If ever there were an example of what happens in a bubble economy it is News Corp.’s purchase of Myspace for $580 million in 2005.
Now the social network that was a media sweetheart has been sold for $35 million to Specific Media, an advertising network. In other words, it lost 94% of its market value in six years. Myspace did earn back its purchase price early on with a lucrative ad contract with Google, but it has never lived up to its expectations.
The reality check of Myspace comes at a time when a market value of $100 billion for Facebook is being discussed by supposedly sane people -- that is about 170 times the price Murdoch paid for Myspace.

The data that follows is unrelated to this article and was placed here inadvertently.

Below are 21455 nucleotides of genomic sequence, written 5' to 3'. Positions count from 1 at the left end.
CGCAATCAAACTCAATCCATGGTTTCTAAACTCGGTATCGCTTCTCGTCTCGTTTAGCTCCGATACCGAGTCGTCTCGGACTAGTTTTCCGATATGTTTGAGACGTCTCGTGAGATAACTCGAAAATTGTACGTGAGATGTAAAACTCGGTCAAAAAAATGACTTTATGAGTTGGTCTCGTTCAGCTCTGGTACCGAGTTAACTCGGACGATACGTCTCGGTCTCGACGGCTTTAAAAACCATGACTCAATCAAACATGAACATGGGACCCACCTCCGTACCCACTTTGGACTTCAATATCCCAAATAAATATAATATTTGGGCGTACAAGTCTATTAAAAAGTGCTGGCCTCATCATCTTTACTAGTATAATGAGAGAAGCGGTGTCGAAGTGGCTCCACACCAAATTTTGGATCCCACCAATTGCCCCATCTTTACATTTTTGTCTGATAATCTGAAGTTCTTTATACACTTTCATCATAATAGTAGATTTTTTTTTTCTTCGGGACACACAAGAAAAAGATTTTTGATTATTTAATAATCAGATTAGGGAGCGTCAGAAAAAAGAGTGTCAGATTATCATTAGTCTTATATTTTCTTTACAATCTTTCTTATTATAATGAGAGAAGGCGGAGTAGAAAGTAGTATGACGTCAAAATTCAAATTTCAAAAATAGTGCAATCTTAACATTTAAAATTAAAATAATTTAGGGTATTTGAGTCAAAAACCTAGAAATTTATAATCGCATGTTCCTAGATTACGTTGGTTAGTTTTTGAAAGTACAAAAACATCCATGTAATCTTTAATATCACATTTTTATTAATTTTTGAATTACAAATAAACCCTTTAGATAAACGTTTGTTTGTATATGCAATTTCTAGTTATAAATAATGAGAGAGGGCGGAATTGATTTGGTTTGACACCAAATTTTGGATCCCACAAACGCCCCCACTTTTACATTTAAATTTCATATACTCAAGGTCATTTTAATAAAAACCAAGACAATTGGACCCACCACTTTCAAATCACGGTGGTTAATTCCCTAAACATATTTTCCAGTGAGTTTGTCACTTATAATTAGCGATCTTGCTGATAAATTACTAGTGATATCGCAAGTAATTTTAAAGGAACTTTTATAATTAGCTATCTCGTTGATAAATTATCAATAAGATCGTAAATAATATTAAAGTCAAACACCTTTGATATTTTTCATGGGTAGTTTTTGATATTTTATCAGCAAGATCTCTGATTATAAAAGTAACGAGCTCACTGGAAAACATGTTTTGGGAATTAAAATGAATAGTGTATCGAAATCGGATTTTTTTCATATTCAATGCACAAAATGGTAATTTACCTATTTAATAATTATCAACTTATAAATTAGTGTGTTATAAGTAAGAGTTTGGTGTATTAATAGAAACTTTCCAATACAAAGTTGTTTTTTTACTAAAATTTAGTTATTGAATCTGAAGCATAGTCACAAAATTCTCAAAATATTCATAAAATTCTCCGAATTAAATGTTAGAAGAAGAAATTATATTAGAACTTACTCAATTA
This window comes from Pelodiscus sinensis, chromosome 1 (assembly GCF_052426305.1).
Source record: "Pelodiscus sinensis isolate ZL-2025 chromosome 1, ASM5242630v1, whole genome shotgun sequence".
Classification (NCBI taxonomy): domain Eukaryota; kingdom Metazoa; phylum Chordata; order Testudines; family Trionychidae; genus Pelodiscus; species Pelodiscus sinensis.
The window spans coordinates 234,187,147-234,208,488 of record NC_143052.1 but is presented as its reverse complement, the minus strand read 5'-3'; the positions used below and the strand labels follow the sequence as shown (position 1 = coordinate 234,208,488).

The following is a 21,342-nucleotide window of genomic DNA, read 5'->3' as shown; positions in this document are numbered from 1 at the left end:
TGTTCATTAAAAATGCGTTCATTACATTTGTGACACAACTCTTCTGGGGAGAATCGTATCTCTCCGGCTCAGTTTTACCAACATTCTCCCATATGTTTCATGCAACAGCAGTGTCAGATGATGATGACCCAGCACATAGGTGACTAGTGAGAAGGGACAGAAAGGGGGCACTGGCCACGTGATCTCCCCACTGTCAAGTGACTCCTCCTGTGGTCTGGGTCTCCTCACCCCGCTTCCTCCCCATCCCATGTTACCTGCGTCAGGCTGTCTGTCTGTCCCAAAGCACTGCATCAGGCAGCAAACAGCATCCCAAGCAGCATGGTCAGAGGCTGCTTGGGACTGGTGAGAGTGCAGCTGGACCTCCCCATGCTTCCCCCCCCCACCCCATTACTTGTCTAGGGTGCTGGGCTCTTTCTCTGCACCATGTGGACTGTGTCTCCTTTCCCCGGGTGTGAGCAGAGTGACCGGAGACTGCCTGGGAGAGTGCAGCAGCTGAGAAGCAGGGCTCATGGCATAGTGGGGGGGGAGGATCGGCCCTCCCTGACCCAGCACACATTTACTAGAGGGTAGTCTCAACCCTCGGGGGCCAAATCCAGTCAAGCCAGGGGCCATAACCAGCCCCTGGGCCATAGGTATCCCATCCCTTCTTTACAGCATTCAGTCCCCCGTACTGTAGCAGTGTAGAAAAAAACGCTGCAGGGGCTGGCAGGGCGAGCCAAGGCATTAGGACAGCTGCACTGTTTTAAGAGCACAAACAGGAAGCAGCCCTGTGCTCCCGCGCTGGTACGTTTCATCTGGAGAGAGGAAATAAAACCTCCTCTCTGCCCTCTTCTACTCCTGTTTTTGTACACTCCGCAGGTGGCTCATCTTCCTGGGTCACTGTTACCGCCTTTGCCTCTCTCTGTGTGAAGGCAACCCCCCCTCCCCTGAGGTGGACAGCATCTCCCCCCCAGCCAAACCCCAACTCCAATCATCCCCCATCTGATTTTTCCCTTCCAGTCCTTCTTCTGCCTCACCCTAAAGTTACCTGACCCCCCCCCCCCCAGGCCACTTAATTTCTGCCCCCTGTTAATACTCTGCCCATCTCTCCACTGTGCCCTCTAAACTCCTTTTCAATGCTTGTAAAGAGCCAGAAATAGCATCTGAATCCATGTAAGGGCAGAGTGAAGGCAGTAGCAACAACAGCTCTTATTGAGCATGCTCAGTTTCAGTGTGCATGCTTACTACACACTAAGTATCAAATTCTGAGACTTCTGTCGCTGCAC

And although Facebook shows a lot of promise, remember that the market value being discussed is 50 times revenue. I remember when a really good newspaper property might sell for two or three times revenue. That was before Bubble Boy.
Let us not forget that Groupon, the daily deals juggernaut, is planning to seek $750 million in its IPO. Groupon seems like a risky bet. Competitors are flooding the daily deals sector and many of the businesses that have used this promotional service are very critical of it.
Maintaining a strategically dominant position will be very challenging for Groupon. Justifying a valuation of $750 million will be even harder.